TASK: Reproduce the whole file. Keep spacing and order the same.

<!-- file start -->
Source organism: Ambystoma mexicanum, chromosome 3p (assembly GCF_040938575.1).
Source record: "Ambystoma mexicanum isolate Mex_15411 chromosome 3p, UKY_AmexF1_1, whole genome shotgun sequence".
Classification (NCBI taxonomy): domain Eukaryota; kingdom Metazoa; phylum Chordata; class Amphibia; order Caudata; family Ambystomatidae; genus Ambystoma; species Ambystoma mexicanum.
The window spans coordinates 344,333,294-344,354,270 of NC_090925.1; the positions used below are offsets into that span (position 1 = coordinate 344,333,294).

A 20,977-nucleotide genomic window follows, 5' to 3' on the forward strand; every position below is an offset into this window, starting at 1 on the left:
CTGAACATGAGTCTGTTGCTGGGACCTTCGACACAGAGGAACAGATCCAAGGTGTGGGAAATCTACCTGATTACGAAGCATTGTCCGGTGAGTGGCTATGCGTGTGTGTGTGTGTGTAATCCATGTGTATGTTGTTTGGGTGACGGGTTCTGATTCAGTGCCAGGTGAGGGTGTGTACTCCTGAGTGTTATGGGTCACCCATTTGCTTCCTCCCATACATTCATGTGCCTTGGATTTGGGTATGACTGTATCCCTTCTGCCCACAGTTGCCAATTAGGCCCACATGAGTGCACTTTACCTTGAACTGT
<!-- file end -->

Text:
Source organism: Ambystoma mexicanum, chromosome 3p (assembly GCF_040938575.1).
Source record: "Ambystoma mexicanum isolate Mex_15411 chromosome 3p, UKY_AmexF1_1, whole genome shotgun sequence".
Classification (NCBI taxonomy): domain Eukaryota; kingdom Metazoa; phylum Chordata; class Amphibia; order Caudata; family Ambystomatidae; genus Ambystoma; species Ambystoma mexicanum.
The window spans coordinates 344,333,294-344,354,270 of NC_090925.1; the positions used below are offsets into that span (position 1 = coordinate 344,333,294).

A 20,977-nucleotide genomic window follows, 5' to 3' on the forward strand; every position below is an offset into this window, starting at 1 on the left:
CTGAACATGAGTCTGTTGCTGGGACCTTCGACACAGAGGAACAGATCCAAGGTGTGGGAAATCTACCTGATTACGAAGCATTGTCCGGTGAGTGGCTATGCGTGTGTGTGTGTGTGTAATCCATGTGTATGTTGTTTGGGTGACGGGTTCTGATTCAGTGCCAGGTGAGGGTGTGTACTCCTGAGTGTTATGGGTCACCCATTTGCTTCCTCCCATACATTCATGTGCCTTGGATTTGGGTATGACTGTATCCCTTCTGCCCACAGTTGCCAATTAGGCCCACATGAGTGCACTTTACCTTGAACTGT